Hi all! I’ll be doing a series of sub genres that aren’t as common as the big five (I don’t actually know if there’s five of the big ones or not, but I’m going with it: Fiction, non-fiction…. guess there’s only two)
As a burgeoning writer, there are many things I have yet to try. I tend to stick in my favorite categories of fantasy and sci-fi because I’m convinced, that is how I think: in vast worlds. I think in connections and societies and how they would interact. I think in possible scenarios and how they would play out if we had magic, or lived on Uranus or whatever. Well, today, I’m going to start to expand my horizons if only because there’s a contest for it and I want to beat Cheri (this is my life long goal).
Magical realism is an offshoot of fantasy. According to wikipedia it “is literature, painting, and film that, while encompassing a range of subtly different concepts, share in common an acceptance of magic in the rational world.” So basically, if magic was normal.
Not so basically. This genre covers a wide range of stories from raining literal fish from the sky and an isolated town through a century to stories about losing one’s innocence and leaving youth behind, but my main question when I first learned about it was: How is it different from urban fantasy? I also wondered how people were able to write in what was touted as a more literary style. Also, how do you come up with ‘normal’ stories?
Magical realism vs. Urban Fantasy
From what I understand, the difference between magical realism and urban fantasy is mainly what the story focuses on. Urban fantasy focuses on the magical aspects of the story whereas magical realism focuses on the ‘normal’ aspects of the story (away from the magic at least). So if the story is about vampires and focuses on being a vampire, then it is urban fantasy. If it is about a vampire and how he can’t seem to hold a job for more than a century, than I think that would be considered magical realism.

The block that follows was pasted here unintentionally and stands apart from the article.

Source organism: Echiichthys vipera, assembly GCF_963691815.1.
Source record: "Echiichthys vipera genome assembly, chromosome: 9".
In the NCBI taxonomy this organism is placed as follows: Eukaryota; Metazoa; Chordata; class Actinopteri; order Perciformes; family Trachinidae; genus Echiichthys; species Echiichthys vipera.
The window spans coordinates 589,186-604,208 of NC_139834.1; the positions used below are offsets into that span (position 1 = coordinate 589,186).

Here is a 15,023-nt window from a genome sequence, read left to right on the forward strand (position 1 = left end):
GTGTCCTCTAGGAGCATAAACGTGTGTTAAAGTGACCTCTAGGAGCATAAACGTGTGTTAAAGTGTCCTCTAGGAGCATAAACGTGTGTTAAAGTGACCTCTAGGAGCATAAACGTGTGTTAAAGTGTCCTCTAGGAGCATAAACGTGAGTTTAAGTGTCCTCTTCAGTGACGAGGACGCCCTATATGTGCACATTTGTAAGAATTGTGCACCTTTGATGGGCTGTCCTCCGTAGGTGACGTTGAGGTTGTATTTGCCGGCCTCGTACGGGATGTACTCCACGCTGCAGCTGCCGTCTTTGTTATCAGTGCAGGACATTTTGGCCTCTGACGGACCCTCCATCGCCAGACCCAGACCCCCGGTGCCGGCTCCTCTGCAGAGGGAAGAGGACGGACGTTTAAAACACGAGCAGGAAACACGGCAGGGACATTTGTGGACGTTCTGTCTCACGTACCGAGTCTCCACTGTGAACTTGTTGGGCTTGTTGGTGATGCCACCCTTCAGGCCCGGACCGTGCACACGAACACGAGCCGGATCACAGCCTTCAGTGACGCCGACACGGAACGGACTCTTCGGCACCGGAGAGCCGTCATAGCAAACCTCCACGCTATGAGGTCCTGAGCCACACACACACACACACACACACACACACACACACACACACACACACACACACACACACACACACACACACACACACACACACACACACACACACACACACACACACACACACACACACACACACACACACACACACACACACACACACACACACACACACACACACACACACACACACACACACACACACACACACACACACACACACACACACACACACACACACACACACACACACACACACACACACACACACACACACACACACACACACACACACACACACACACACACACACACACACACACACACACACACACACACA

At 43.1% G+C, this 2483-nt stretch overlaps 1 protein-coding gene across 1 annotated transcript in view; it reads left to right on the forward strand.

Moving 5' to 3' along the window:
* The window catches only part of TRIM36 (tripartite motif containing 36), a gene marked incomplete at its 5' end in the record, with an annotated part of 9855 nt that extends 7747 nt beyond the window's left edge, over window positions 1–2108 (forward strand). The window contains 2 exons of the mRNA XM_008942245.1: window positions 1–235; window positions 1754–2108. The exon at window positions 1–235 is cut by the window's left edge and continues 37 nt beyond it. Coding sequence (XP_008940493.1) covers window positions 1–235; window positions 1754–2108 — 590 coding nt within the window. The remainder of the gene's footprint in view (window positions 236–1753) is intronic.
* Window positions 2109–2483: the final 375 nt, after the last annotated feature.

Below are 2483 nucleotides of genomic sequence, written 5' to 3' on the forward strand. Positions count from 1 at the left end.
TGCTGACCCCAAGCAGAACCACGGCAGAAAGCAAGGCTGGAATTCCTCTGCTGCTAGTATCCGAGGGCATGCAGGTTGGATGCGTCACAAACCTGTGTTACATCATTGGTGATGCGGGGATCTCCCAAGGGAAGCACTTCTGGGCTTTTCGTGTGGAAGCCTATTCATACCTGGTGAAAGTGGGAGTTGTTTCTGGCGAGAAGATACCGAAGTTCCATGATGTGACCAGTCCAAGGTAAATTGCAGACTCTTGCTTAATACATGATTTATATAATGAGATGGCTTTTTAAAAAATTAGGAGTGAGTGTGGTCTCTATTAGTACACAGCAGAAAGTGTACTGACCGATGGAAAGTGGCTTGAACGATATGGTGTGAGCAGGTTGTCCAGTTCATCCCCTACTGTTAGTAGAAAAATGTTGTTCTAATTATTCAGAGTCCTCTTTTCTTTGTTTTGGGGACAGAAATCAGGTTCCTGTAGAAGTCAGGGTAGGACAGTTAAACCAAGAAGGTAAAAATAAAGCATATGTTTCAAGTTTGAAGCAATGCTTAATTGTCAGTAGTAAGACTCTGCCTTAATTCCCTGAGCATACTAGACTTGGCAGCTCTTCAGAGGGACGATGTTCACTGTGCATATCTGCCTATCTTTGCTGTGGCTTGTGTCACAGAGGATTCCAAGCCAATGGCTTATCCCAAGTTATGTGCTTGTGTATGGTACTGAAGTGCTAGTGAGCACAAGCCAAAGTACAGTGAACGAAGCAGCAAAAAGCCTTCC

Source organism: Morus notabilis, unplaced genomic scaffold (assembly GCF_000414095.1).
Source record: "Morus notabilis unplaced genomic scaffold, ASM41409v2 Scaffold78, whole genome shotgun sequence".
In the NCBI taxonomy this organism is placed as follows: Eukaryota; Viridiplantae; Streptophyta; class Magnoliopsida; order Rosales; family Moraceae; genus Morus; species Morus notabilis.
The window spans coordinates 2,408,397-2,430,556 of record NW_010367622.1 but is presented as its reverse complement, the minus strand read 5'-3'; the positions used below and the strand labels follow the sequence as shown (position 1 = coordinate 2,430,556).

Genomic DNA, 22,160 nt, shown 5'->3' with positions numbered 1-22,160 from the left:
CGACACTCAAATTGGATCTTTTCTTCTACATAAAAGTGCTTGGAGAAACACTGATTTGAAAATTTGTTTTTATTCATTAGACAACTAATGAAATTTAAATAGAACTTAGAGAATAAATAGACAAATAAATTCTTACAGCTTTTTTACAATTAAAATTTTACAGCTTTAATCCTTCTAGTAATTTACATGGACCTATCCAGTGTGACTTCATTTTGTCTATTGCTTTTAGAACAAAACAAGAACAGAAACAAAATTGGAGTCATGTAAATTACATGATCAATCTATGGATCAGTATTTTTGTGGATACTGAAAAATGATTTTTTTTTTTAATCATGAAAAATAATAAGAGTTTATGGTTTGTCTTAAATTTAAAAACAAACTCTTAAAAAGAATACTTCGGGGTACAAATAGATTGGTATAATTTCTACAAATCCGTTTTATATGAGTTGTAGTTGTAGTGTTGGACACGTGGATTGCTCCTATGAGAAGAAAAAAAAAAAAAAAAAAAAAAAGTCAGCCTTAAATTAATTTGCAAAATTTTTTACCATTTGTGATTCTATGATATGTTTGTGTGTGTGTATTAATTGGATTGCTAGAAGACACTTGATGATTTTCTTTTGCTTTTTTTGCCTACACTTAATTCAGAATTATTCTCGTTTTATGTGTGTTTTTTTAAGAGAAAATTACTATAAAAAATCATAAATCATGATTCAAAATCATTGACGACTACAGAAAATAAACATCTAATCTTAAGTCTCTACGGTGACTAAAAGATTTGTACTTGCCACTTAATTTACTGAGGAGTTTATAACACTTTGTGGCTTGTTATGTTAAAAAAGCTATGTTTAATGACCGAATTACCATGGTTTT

This has been hotly debated amongst me and my friends if only because no one has any idea what it is specifically, but has an idea, generally. We learn all about it in school and have so many different definitions of ‘Literary’ and what it means. Does it have to do a with a certain kind of writing topic? Style? Requirements? A more informed person might be able to tell you but here’s what I’ve discovered:
Literary is a blanket term for books that are character driven and meant to ruminate on things that are not simple in a poetic way. Okay, what does that mean? It means that a lot of the books I found in this category focused on images and telling a story through the characters rather than through actions. The authors really wanted a connection between readers and the mcs. A lot of the language used is to evoke images that take readers along for the journey rather than spelling out what happens like in many fantasy pieces.
Coming up with Normal Stories
This is something that I’m also still trying to figure out. Some people are able to put together thought provoking stories about going through everyday life and struggling to get by for one reason or another. I’m constantly in awe of these authors because I can only think of weird fantastical stories that would never happen in the real world. Since I had to come up with one, though, here’s what I did. I thought of what makes me worried or what I tend to ruminate on. What came up was death and aging and losing youth. Unfortunately, though it is a good theme, I wasn’t terribly inspired so my second try was something a little closer to home: an issue I know about but don’t really have an opinion to. I chose a side and wrote passionately about the cause. Though I still feel distanced from the cause, I do understand it a bit more and see the exercise as a success because I produced something that I enjoyed writing.
And that’s the moral of the story, ladies and gents. Let’s all write what we like and be inspired by others and together we’ll create great new stories. Also, exploring outside of your genre is important for growth, so try new things every once in awhile. Any subgenres you want to see? Let us know in the comments below!